MasterChef Inspired: Banana Tarte Tatin
Banana Tarte Tatin
For this recipe, you can make the puff pastry and chocolate crème anglaise ahead of time.
Vegan Puff Pastry (adapted from Food Network)
10 oz (2 1/2 sticks) earth balance butter, cubed and cold
1/2 cup cold tap water
1 tsp salt
2 cups flour
Begin by cutting the butter and placing it in the freezer. Since it's vegan, the colder it is, the better the puff pastry will be.
Combine the water and salt and stir until dissolved.
Place flour in a large bowl.
Adding a handful of the butter at a time, cut the butter into the flour until butter is absorbed.
Add the water and mix until the dough forms a rough ball.
Scrape the dough from the bowl onto a piece of plastic wrap.
Rolling the dough between two pieces of plastic wrap, shape it into a 12 x 18 inch rectangle.
Peel away the plastic wrap and flip the dough onto a flour work surface.
Remove the second piece of plastic wrap.
Fold the dough into thirds (like you're folding a letter) to make a 6 x 18 inch rectangle.
Press the dough into a square.
Wrap in plastic and refrigerate 1 hour, or until firm.
Chocolate Crème Anglaise (adapted from myrecipes)
2 cups almond milk
2 1/2 cups Coffee Mate Natural Bliss Sweet Crème Coconut Milk creamer
1/2 cup sugar
8 egg yolks, whisked
8 oz semi-sweet chocolate, chopped
1 Tbsp vanilla
In a 4-quart pan, cook milk, creamer, and sugar over medium heat until the mixture begins to bubble (about 8 minutes).
Remove from the heat.
Whisk 1/2 cup of the hot milk mixture into the egg yolks to temper the eggs.
Add the egg mixture back into the pan and whisk to combine.
Cook over medium-low heat, stirring constantly, until the custard reaches 160 on an instant-read thermometer (about 5-8 minutes).
Remove from the heat and whisk in the chocolate until melted and smooth.
Stir in vanilla.
To achieve a truly silky crème anglaise, pour through a fine strainer into a bowl.
Depending on the use of the crème anglaise, let it cool at room temperature, or set the bowl in a larger bowl of ice and water for 10 minutes, stirring frequently to cool the mixture.
Cover with a layer of plastic wrap pressed against the custard and chill.
Banana Tarte Tatin (adapted from watching MasterChef and a recipe from Martha Stewart)
1 recipe puff pastry (or one sheet frozen puff pastry)
6 Tbsp earth balance butter
1/2 tsp cinnamon
3/4 cup packed light brown sugar
1/8 tsp salt
5 ripe bananas, peeled and halved lengthwise
1 tsp vanilla
2 Tbsp bourbon
Preheat oven to 400.
On a floured surface, roll out the pastry dough. Use your cast iron skillet as a guide to cut out your pastry.
In a small bowl, combine the cinnamon, brown sugar, and salt.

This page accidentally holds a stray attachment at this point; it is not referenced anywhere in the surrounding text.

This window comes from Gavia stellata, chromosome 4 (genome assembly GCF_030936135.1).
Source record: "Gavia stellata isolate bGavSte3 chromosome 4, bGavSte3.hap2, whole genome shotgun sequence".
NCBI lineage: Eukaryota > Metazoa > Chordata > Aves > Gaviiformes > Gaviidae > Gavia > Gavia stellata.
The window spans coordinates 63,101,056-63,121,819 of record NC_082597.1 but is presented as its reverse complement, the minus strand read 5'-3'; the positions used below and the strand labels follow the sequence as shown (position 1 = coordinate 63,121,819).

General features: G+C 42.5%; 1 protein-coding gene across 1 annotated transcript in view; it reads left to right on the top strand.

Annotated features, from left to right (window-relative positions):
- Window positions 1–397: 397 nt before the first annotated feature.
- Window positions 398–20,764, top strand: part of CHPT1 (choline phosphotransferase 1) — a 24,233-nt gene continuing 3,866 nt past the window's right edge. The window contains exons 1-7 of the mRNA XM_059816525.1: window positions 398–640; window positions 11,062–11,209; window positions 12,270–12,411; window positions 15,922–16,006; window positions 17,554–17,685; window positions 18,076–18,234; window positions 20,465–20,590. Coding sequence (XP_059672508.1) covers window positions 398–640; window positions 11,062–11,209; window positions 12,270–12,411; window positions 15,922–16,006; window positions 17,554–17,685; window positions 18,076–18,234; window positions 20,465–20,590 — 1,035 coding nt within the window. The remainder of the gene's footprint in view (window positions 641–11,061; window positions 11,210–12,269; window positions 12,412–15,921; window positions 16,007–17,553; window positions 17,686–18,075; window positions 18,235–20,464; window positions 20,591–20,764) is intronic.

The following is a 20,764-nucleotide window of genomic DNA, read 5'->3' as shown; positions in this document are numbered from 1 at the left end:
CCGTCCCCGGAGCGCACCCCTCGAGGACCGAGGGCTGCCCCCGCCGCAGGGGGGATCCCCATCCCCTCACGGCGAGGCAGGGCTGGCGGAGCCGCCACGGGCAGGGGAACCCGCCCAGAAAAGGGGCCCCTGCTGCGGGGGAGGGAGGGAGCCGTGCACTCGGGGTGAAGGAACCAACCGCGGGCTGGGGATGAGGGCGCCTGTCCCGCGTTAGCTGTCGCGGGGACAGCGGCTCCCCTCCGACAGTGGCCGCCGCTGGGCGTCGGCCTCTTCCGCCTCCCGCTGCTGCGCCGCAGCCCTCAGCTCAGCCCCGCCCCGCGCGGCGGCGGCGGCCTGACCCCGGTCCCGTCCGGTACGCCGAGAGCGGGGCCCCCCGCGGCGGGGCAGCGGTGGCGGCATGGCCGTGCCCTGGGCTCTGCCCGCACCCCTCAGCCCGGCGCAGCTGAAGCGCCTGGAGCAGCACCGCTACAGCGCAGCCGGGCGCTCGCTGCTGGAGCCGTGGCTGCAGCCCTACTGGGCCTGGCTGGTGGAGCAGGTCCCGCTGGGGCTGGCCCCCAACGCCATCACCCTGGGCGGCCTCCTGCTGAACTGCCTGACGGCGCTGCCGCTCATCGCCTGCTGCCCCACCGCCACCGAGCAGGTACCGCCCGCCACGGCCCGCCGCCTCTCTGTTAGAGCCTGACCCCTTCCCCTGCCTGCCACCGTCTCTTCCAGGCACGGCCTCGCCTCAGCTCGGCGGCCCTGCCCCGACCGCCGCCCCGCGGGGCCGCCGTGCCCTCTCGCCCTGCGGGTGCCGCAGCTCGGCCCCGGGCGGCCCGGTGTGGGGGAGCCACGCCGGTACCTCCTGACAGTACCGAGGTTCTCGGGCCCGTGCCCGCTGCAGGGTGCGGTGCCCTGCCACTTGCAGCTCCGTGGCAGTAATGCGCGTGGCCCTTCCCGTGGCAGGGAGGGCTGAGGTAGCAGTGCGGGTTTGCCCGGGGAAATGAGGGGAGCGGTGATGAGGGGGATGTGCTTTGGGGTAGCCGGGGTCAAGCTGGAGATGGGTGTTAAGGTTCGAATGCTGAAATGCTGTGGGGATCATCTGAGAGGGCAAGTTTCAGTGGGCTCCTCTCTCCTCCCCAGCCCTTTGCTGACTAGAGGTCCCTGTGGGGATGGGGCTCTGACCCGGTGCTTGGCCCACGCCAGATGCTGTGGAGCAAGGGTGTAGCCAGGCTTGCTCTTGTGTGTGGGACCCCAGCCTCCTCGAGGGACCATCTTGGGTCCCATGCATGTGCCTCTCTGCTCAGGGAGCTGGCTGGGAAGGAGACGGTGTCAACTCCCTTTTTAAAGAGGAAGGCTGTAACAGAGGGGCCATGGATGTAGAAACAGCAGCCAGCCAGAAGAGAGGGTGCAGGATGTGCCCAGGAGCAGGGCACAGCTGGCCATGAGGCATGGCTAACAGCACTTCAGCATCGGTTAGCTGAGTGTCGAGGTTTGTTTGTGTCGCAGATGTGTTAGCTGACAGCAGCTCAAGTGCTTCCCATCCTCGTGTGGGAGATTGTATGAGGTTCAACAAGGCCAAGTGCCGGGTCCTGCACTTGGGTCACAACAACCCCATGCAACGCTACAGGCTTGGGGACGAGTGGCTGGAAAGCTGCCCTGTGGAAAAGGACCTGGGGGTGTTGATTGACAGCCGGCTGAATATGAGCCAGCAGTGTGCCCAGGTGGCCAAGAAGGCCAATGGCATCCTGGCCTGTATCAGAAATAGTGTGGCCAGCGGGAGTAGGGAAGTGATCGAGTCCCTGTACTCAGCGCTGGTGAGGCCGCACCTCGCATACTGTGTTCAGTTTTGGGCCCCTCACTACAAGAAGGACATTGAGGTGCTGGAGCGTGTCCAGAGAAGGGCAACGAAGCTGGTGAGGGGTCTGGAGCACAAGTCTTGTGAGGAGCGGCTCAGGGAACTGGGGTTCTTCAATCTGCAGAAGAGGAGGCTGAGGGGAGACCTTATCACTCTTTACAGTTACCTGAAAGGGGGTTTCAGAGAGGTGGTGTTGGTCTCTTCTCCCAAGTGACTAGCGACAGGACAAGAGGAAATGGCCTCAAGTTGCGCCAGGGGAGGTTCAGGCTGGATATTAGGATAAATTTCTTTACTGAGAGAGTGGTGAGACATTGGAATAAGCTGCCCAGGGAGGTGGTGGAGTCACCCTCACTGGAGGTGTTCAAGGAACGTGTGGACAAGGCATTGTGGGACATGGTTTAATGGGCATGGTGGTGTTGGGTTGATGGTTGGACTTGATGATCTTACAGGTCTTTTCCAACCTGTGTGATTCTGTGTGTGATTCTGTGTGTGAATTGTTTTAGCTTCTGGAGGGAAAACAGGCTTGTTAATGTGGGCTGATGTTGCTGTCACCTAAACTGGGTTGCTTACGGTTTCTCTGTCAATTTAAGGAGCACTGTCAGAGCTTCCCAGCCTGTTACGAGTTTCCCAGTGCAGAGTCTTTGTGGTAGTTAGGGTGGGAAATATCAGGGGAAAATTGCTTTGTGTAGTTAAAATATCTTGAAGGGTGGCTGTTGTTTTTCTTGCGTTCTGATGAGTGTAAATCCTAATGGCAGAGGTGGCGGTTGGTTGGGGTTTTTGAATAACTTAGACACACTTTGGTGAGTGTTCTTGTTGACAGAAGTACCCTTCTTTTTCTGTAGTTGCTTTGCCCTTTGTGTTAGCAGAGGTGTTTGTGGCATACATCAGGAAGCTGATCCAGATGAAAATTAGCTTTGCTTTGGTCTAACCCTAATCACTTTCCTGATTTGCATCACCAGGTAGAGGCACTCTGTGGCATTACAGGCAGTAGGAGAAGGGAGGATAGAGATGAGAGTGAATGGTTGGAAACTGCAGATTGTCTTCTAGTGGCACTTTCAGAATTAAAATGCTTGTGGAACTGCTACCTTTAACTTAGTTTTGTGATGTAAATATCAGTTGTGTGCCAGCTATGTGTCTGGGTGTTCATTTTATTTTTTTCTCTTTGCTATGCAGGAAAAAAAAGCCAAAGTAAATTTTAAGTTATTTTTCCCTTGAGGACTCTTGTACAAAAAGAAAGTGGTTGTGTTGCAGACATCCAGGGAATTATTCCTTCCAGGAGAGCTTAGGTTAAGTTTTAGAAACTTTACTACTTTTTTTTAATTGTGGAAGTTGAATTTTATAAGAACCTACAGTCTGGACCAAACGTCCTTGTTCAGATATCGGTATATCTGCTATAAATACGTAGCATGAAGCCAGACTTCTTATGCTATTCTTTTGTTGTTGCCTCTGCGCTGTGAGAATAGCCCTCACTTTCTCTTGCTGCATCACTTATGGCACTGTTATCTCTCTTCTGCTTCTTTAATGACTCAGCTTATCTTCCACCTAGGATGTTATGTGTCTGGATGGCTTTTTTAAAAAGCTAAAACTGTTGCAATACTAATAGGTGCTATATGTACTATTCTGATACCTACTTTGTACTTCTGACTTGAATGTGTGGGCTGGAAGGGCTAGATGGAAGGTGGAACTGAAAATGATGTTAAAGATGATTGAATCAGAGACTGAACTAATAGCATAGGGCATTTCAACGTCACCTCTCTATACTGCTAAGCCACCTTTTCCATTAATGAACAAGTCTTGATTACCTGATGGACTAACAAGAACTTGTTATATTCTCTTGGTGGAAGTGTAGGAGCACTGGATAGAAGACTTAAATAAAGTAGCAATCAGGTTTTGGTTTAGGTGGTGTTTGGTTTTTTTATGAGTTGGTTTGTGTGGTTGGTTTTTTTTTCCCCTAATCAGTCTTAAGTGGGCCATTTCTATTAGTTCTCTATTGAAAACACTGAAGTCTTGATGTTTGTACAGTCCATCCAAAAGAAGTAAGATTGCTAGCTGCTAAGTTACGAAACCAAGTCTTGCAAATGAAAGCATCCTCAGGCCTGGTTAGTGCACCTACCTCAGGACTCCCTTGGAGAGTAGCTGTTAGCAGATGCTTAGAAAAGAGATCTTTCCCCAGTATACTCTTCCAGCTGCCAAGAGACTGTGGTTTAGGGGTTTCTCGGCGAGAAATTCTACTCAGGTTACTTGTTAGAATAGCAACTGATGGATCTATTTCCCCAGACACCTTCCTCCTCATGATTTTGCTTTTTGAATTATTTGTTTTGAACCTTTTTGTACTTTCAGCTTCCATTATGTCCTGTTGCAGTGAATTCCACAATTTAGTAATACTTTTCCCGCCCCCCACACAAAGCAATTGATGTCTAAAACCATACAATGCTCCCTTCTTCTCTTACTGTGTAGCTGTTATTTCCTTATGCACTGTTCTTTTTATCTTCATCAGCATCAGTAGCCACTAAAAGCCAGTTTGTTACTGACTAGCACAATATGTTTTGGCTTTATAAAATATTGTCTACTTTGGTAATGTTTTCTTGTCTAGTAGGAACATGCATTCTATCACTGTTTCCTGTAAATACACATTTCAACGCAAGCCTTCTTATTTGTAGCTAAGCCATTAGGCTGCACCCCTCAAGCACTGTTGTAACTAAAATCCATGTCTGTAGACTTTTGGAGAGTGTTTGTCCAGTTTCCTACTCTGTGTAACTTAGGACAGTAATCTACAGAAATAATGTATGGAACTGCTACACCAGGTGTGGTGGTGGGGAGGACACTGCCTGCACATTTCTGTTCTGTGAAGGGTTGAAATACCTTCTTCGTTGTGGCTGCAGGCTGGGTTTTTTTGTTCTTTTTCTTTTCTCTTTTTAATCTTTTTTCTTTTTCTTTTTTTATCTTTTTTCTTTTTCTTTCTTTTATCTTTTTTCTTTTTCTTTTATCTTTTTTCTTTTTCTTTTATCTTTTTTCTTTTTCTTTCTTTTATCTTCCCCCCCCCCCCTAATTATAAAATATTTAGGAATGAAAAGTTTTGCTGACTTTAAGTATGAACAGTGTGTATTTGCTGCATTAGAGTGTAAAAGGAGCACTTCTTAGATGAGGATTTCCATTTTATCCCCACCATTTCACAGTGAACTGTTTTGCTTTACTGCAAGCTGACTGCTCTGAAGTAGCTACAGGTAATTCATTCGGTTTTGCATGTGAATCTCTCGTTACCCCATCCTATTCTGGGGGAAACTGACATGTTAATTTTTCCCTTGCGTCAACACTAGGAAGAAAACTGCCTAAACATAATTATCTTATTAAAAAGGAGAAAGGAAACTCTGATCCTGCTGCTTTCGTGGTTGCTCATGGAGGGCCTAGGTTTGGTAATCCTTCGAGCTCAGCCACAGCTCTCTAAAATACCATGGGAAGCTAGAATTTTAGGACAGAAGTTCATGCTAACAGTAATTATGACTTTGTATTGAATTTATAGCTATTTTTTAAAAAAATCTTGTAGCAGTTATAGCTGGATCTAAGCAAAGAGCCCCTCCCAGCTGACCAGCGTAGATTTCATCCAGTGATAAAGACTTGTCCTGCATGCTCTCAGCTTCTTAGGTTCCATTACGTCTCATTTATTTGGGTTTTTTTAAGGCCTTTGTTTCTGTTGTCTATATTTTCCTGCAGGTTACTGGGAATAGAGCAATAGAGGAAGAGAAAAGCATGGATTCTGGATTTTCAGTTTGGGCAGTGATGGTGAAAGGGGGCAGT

Cut the butter into chunks and place it in a cast iron skillet.
Pour the cinnamon mixture over the butter.
Arrange the bananas on top of the cinnamon.
Over medium-high heat, begin to cook the butter, sugar, and bananas. Do not stir.
Drizzle the vanilla and bourbon over the bananas and continue cooking until caramelized (about 235 on an instant-read thermometer). Do not stir.
Remove from the heat and place the pastry over the top, tucking it into the cast iron as you go.
Cut three slits in the top to vent while cooking.
Transfer to the oven and bake for 25 minutes.
Remove from the oven and invert onto a serving plate.
Serve warm or at room temperature and top with a drizzle of chocolate crème anglaise.
Watching cooking shows often leads to experiments in my kitchen. Last week on MasterChef, the home cooks in the elimination round watched Gordon make a tarte tatin and then had to make their own. A slightly complex French dessert, I knew I had to try to make one.
Gordon suggested that peaches, apples, or pears are the easiest fruits to use for this dessert, but Sam and I wanted banana. After watching the home cooks attempt this dish--most of them did a pretty great job considering many of them had never made one before--I found a recipe for puff pastry, a crème anglaise I might actually like, and the banana tarte tatin. While Martha Stewart's method differs from the one used on MasterChef, I trusted that the cook time and ingredients could be used the same way Gordon showed the home cooks.
I planned this dessert for the fourth of July. Since Sam and I are in the process of moving, we did not have our usual fourth of July party filled with cupcakes, cookie cake, and grilling. We had Beyond Burgers and I made dessert in between binging the new season of Stranger Things.
While my banana tarte tatin is not perfect, I think it's good enough to keep me safe in the MasterChef kitchen.
Notes for Next Time
*The caramel was not burnt, but it was a bit too sticky. This could be because I was baking at altitude; however, next time, I'll keep my caramel a bit under the 235 mark as it will continue to cook in the oven.
*Make a half-batch of the crème anglaise. While it turned out nicely, there's a lot of it and now I have to figure out what to do with the rest of it (not the worst problem to have)
*Tuck the pastry around the bananas better.
*Roll the pastry thinner as it will puff when baking and deceive you into thinking it's fully cooked. The pastry wasn't that under cooked, but if I'd rolled it just a bit thinner, it would've been perfect.